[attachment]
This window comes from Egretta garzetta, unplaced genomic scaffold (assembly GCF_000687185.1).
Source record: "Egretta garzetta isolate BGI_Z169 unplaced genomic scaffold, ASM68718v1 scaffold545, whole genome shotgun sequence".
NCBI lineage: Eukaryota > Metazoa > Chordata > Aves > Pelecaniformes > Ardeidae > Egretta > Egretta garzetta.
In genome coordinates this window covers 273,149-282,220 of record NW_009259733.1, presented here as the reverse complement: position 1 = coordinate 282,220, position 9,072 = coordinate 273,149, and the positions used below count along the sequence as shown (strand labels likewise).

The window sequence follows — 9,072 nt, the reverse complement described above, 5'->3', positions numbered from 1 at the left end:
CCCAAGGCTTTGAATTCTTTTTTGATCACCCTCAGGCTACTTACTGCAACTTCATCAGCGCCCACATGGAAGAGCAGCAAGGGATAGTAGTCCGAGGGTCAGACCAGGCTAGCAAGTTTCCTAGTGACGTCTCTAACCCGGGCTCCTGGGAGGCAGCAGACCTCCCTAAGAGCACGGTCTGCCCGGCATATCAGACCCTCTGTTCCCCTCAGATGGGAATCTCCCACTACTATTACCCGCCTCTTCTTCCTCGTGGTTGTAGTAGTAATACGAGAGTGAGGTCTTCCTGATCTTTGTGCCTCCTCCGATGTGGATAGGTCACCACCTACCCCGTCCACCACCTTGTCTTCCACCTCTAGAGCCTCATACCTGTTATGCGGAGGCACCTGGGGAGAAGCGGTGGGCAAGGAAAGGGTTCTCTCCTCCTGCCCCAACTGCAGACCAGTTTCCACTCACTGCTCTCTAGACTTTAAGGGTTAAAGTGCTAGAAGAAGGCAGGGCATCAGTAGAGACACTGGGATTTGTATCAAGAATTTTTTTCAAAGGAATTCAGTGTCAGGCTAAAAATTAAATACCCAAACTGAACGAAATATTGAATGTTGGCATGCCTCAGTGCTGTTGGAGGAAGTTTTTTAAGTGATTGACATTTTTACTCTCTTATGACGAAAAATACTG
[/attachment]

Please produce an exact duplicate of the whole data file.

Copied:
This window comes from Egretta garzetta, unplaced genomic scaffold (assembly GCF_000687185.1).
Source record: "Egretta garzetta isolate BGI_Z169 unplaced genomic scaffold, ASM68718v1 scaffold545, whole genome shotgun sequence".
NCBI lineage: Eukaryota > Metazoa > Chordata > Aves > Pelecaniformes > Ardeidae > Egretta > Egretta garzetta.
In genome coordinates this window covers 273,149-282,220 of record NW_009259733.1, presented here as the reverse complement: position 1 = coordinate 282,220, position 9,072 = coordinate 273,149, and the positions used below count along the sequence as shown (strand labels likewise).

The window sequence follows — 9,072 nt, the reverse complement described above, 5'->3', positions numbered from 1 at the left end:
CCCAAGGCTTTGAATTCTTTTTTGATCACCCTCAGGCTACTTACTGCAACTTCATCAGCGCCCACATGGAAGAGCAGCAAGGGATAGTAGTCCGAGGGTCAGACCAGGCTAGCAAGTTTCCTAGTGACGTCTCTAACCCGGGCTCCTGGGAGGCAGCAGACCTCCCTAAGAGCACGGTCTGCCCGGCATATCAGACCCTCTGTTCCCCTCAGATGGGAATCTCCCACTACTATTACCCGCCTCTTCTTCCTCGTGGTTGTAGTAGTAATACGAGAGTGAGGTCTTCCTGATCTTTGTGCCTCCTCCGATGTGGATAGGTCACCACCTACCCCGTCCACCACCTTGTCTTCCACCTCTAGAGCCTCATACCTGTTATGCGGAGGCACCTGGGGAGAAGCGGTGGGCAAGGAAAGGGTTCTCTCCTCCTGCCCCAACTGCAGACCAGTTTCCACTCACTGCTCTCTAGACTTTAAGGGTTAAAGTGCTAGAAGAAGGCAGGGCATCAGTAGAGACACTGGGATTTGTATCAAGAATTTTTTTCAAAGGAATTCAGTGTCAGGCTAAAAATTAAATACCCAAACTGAACGAAATATTGAATGTTGGCATGCCTCAGTGCTGTTGGAGGAAGTTTTTTAAGTGATTGACATTTTTACTCTCTTATGACGAAAAATACTG